The climate crisis is already affecting us
A sense of nihilism is settling into virtually every age group. In the first half of this year, planet Earth made it clear that we’re slipping into an existential crisis. This seems to have created another dead zone -- here in Aylmer. Are we all resigning ourselves to an early, collective grave?
There’s a sense that ‘nothing much matters’, and this is clear in Aylmer’s reaction (or lack of) to several important news items – from the Phoenix pay system to the mysterious library reconstruction over-spending. Neither are related to climate, but the lack of engagement shown by many visitors to the Bulletin might tell us there’s something big and heavy hanging over us all. Opening the conversation a little, we find that people are overwhelmed by crisis -- lack of clean-water on reserves, the massive garbage islands in the world’s oceans, melting polar ice and glaciers, you name it.
June added a harder hit with the news of the deaths of so many North Atlantic Right Whales. With half the world’s population of these mighty mammals found within Quebec waters, part of every year, and with only a total world population of about 400, there is an urgency to ensure these whales aren’t all killed off. Those hopeful that federal government action would reduce their death rate are stunned to learn the opposite is happening. The death toll in June alone for this one species of whales was five.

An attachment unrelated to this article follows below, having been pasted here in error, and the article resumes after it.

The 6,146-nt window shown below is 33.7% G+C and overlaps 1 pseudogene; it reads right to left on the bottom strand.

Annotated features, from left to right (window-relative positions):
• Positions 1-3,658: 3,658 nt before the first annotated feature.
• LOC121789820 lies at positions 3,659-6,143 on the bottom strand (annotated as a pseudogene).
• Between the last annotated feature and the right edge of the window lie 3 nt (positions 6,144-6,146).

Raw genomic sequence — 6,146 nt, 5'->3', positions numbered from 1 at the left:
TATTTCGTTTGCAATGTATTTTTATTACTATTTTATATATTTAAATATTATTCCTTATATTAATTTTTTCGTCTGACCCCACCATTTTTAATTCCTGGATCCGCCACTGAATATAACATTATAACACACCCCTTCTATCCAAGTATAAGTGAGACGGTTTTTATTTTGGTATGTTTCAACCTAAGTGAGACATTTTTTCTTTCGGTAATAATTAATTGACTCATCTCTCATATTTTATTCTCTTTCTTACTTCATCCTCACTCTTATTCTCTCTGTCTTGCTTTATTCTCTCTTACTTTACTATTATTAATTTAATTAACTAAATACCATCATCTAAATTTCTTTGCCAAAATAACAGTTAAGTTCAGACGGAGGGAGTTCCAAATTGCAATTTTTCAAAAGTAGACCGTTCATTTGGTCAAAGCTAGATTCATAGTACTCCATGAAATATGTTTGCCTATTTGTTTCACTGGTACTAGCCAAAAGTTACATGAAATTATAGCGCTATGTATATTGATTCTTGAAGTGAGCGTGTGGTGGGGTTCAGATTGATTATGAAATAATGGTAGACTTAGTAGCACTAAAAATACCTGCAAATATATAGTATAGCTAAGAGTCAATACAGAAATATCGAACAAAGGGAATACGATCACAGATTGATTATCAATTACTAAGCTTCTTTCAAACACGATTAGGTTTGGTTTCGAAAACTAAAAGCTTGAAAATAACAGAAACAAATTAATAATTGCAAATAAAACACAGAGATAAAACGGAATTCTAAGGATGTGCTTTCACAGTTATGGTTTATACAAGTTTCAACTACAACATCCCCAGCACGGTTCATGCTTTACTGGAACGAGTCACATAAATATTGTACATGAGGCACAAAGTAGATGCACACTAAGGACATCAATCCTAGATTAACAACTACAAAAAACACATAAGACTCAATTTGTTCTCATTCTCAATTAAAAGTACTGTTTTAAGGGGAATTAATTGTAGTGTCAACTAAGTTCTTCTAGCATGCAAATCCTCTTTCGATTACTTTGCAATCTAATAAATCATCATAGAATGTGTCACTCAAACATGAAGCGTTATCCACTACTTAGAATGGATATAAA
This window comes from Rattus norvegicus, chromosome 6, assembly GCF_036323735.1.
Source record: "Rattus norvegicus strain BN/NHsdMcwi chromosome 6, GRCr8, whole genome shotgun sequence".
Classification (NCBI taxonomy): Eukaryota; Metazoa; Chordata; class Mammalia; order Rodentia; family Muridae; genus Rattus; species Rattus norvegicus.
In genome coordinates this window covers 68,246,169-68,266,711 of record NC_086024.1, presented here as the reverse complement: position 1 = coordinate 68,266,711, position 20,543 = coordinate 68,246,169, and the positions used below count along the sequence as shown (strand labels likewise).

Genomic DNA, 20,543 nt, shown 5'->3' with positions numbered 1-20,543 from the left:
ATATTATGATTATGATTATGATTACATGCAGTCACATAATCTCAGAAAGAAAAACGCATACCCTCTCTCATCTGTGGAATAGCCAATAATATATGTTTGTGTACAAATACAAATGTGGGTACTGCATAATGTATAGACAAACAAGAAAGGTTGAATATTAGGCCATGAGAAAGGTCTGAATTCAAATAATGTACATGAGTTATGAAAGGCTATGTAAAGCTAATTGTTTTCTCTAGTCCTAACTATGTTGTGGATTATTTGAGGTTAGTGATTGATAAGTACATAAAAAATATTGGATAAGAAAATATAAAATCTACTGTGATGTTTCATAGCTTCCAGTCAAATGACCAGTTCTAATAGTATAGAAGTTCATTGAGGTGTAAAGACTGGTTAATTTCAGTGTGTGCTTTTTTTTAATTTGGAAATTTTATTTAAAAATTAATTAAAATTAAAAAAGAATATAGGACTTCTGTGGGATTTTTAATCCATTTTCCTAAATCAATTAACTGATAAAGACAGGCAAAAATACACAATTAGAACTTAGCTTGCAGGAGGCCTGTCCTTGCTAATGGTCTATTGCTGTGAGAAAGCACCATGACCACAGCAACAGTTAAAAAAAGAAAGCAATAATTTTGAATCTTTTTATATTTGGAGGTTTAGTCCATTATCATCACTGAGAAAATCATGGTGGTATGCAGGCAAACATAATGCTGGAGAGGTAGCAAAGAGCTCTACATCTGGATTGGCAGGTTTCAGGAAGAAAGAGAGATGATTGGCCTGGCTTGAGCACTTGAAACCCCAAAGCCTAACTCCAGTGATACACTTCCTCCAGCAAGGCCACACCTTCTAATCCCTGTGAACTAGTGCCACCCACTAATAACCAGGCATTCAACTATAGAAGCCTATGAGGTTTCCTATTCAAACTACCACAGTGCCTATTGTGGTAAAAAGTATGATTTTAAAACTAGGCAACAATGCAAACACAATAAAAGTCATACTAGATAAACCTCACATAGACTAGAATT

The federal government quickly cut the allowable speed for ships in the Gulf of St Lawrence. This is proactive, and while the effect on commerce is a problem, the real fear is that more whales are likely to die shortly.
The issue chipping away at the “joie de vivre” of Canadians isn’t just that whales are dying. It is the unspoken fear that even though this whale population is dying on our watch – right now, in July of 2019 – it is entirely possible that no actions will reverse the damage, even with stronger government action.
Governments are big machines which turn slowly and with much impact. These large machines have their big and small plans to counter the crisis but the reality of dead whales is even ‘more true’. That we humans seem unable to share this planet with beings as magnificent as these whales, no wonder today’s demoralized reality. All the recycling campaigns young Canadians have embraced in the last two decades have come back to us in those stinking shipping containers from Asia. We’re building a “nothing matters” coffin, and climbing right in!
Elections Canada is making an effort to inspire all Canadians to vote this fall. Voter turn-out rates are declining thanks to this growing lack of inspiration about the future. The true ring of apathy will sound like a deadening thump, a whale-against-the-bulkhead thump.
Bulletin readers, how does an entire planet change the course of its future?